The enlightened who bathe in the waters of their desires and vanities scoff at the wisdom suggested by the biblical question "what shall it profit a man, if he shall gain the whole world, and lose his own soul?" ... as being the stuff of flawed religion. I would suspect that it is embraced by all religions of consequence ... and for the enlightened who reject such stuff as nonsense,here's a substitute, from the earlier provided list ... "all the gold which is under or upon the earth is not enough to give in exchange for virtue" ... preached by Plato, way back when he owned the Shop.

As you may have guessed, Miss Murray is equipped with a special transmission allowing us to change gears at any time without transition or warning ... adds to the ride, but is oft unintended ... seatbelts advised! "Failure seems to be regarded as the one unpardonable crime, success as the all-redeeming virtue, the acquisition of wealth as the single worthy aim of life. Ten years ago such revelations as these would have sent a shudder through the community, and would have placed a stigma on every man who had had to do them. Now they merely incite others to surpass by yet bolder outrages and more corrupt combinations" ...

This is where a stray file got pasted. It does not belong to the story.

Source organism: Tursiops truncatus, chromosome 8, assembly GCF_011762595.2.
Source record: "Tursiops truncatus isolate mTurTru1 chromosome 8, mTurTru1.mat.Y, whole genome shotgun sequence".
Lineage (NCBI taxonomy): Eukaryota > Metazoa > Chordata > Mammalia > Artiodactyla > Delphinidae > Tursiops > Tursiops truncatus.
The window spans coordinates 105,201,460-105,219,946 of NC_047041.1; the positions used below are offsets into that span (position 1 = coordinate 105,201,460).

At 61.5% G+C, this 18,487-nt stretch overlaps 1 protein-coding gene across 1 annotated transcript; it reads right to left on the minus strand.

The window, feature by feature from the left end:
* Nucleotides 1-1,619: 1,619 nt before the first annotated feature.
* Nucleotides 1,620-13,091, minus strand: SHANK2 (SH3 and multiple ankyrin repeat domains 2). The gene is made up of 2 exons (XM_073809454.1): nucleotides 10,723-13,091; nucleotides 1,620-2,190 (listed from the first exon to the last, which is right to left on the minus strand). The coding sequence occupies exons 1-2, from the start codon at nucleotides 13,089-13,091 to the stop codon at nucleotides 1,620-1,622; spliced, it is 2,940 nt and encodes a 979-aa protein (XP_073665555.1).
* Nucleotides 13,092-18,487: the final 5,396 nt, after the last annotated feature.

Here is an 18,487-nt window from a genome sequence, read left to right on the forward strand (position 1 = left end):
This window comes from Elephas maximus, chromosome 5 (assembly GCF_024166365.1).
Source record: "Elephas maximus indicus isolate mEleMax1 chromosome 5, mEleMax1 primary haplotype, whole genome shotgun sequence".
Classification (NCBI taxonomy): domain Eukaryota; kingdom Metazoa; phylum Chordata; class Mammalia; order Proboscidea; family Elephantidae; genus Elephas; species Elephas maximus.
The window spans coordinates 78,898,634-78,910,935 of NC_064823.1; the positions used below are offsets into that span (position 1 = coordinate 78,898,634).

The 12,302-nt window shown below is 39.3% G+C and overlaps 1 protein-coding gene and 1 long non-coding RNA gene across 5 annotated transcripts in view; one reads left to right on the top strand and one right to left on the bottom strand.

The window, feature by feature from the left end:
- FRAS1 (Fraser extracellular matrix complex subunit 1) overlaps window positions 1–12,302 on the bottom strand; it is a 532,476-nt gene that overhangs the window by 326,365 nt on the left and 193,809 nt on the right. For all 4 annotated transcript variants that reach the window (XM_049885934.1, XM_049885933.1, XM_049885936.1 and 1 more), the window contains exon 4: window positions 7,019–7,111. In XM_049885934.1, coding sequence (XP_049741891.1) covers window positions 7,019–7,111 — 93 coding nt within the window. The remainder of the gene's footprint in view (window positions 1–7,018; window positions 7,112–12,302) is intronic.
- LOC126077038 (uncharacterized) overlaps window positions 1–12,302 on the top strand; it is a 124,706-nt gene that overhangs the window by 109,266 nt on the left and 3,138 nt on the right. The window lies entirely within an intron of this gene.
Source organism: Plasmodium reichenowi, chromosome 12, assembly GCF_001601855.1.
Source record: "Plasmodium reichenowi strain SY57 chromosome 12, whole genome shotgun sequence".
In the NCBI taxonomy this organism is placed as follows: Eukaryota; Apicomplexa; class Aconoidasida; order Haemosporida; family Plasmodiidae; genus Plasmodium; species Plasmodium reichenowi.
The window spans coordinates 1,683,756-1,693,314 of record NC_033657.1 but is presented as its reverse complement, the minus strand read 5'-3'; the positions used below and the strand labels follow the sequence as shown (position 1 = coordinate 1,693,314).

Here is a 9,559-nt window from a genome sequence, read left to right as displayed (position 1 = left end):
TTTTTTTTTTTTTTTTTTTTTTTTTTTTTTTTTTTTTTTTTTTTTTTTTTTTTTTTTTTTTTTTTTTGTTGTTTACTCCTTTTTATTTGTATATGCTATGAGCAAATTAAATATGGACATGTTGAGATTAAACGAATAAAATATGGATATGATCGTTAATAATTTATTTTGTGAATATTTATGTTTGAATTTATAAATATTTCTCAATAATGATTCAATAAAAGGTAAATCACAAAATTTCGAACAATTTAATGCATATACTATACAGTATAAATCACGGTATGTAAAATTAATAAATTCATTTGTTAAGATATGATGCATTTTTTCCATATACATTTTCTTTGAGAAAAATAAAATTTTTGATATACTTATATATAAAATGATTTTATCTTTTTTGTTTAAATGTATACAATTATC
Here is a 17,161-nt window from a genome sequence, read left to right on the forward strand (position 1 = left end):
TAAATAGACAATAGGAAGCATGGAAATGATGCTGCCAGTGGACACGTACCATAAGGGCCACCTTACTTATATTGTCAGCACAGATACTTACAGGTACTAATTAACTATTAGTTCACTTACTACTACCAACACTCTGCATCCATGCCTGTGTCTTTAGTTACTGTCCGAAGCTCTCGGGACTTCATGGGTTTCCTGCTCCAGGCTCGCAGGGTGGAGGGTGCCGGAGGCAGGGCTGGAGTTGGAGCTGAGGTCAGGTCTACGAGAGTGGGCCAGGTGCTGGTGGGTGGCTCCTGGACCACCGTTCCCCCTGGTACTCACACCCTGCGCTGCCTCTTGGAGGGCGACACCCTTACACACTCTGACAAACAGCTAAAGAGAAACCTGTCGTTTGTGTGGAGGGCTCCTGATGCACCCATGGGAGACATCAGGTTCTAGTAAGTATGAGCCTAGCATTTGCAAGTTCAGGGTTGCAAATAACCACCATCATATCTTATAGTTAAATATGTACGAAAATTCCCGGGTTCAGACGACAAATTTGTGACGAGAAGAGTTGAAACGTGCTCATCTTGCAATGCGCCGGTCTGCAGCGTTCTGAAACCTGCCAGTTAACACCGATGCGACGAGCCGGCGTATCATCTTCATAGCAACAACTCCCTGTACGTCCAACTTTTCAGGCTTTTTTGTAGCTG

Charles F AdamsSeems like somebody on the nightly news getting carried away in their commentary, but actually, those were the words of Charles Francis Adams, John Quincy's boy ... Erie Stock Certificatetalking about the infamous scandal involving the Erie Railway Company. From 1866 to 1868, a group used unauthorized stock issues, political chicanery, and continual nuisance litigation to out maneuver Cornelius Vanderbilt and keep control of the company ... things were so bad Erie Railway became known as the "scarlet woman of Wall Street."

That's history ... the "pushing the envelope" message remains relevant, more so today than back then, methinks!

While it may be misunderstood and of those words what will get me into trouble, I would suggest to the enlightened that rather than a man's religion defining his morality and virtue, the reverse it true. The solution lies in the people reclaiming their virtue, ... restoring it to its former self, and becoming virtuous in the selection of its governors ... but they must first realize that they've lost it.